On July 13, 2015, Curtis Jackson, aka "50 Cent," filed a chapter 11 bankruptcy. A Chapter 11 bankruptcy allows a debtor such as 50 Cent to restructure his debt obligations while keeping important assets. It appears that 50 Cent is using the bankruptcy as a way to negotiate down a $5 million dollar judgment against him.
The bankruptcy allows him to use the automatic stay of the US Bankruptcy Code to prevent collection of the recent judgment against him. This provides him with the freedom to continue using his assets while holding his creditors at bay until a suitable repayment plan is approved by the bankruptcy court.
While you you may not have the $10-50 million in assets and debts that 50 Cent is claiming, the same basic principles of bankruptcy can apply to any debtor. A sudden job loss or judgment can wreck financial havoc on a person's life. Bankruptcy can help stop any creditors from pursuing further collection activity. This can help a person create a plan for repayment (Chapter 13) or allows a person to simply get a fresh start (Chapter 7).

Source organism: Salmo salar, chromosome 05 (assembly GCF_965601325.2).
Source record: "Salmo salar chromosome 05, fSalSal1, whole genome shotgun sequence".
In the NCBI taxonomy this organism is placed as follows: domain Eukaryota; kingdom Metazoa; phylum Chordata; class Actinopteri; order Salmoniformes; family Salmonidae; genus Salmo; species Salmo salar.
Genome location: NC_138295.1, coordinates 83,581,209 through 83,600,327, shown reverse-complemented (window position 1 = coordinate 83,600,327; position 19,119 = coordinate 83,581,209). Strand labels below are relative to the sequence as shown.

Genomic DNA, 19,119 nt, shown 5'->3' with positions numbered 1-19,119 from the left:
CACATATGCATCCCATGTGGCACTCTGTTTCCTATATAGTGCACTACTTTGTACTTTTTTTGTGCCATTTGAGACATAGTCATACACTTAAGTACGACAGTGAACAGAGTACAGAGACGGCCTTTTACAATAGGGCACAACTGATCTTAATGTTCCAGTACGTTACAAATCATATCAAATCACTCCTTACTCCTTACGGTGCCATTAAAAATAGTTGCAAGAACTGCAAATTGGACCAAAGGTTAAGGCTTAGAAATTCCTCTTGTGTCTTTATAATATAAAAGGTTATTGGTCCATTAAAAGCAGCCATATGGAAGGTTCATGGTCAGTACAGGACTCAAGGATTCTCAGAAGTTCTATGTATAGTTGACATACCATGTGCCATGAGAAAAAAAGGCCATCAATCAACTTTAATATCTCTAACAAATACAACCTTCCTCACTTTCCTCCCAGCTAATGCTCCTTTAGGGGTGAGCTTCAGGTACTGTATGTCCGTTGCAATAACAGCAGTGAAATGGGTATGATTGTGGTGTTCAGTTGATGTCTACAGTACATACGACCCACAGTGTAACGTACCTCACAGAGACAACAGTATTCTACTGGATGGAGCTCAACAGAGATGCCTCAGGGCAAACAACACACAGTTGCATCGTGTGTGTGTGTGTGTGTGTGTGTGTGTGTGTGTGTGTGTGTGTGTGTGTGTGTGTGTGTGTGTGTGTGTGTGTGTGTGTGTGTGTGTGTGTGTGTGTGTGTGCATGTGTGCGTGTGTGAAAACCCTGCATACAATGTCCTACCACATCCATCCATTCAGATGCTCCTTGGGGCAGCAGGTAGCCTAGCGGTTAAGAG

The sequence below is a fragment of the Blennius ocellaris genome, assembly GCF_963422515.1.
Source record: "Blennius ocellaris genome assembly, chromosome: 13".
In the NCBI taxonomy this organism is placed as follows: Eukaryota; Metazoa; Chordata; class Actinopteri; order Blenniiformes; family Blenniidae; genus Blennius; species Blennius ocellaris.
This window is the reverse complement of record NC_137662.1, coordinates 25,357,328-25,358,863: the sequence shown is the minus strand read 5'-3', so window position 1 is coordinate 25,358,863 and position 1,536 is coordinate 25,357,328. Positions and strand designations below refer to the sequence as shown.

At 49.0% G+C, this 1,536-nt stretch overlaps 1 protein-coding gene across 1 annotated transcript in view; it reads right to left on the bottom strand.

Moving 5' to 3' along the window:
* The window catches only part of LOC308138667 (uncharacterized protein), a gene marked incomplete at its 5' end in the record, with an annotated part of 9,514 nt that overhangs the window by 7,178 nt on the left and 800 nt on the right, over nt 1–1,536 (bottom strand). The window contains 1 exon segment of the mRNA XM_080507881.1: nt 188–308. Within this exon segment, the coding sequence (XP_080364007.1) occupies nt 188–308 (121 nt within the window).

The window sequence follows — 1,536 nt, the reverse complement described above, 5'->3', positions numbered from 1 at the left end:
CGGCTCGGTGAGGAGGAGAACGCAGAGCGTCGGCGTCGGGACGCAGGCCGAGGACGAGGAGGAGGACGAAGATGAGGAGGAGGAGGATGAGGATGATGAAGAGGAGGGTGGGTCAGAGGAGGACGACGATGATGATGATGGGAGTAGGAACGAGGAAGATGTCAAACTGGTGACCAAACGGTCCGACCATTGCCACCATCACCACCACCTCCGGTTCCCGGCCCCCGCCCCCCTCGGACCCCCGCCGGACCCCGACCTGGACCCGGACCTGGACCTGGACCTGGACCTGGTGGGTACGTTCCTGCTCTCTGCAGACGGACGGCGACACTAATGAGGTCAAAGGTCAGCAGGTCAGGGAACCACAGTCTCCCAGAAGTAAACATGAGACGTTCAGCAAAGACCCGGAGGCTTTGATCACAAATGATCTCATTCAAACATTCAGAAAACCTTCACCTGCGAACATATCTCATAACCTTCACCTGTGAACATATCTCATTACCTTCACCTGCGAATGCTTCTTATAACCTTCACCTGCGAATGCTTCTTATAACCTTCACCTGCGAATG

A Chapter 13 Bankruptcy can be useful if you have significant assets or equity that you need to protect. In that scenario, the asset can be protected if you pay back its value to the creditors. For example, if you own a home worth $660,000 and have a mortgage balance of $550,000, then you have $110,000 in equity. In a Chapter 13 Bankruptcy, you would be required to pay the unexempt equity you have in the home. In California, your homestead exemption can be up to $100,000. Therefore, of the $110,000 of equity available in the home, only $10,000 would be exposed to creditors. In such a case, only $10,000 would be required to be paid to the creditors in order to keep the home over a 3-5 year period. That amounts to about $175.00 per month. The above scenario is a simplified example. There are additional factors that apply to how much is to be repaid during a chapter 13 bankruptcy. As such, I recommend that you speak to an attorney before filing bankruptcy.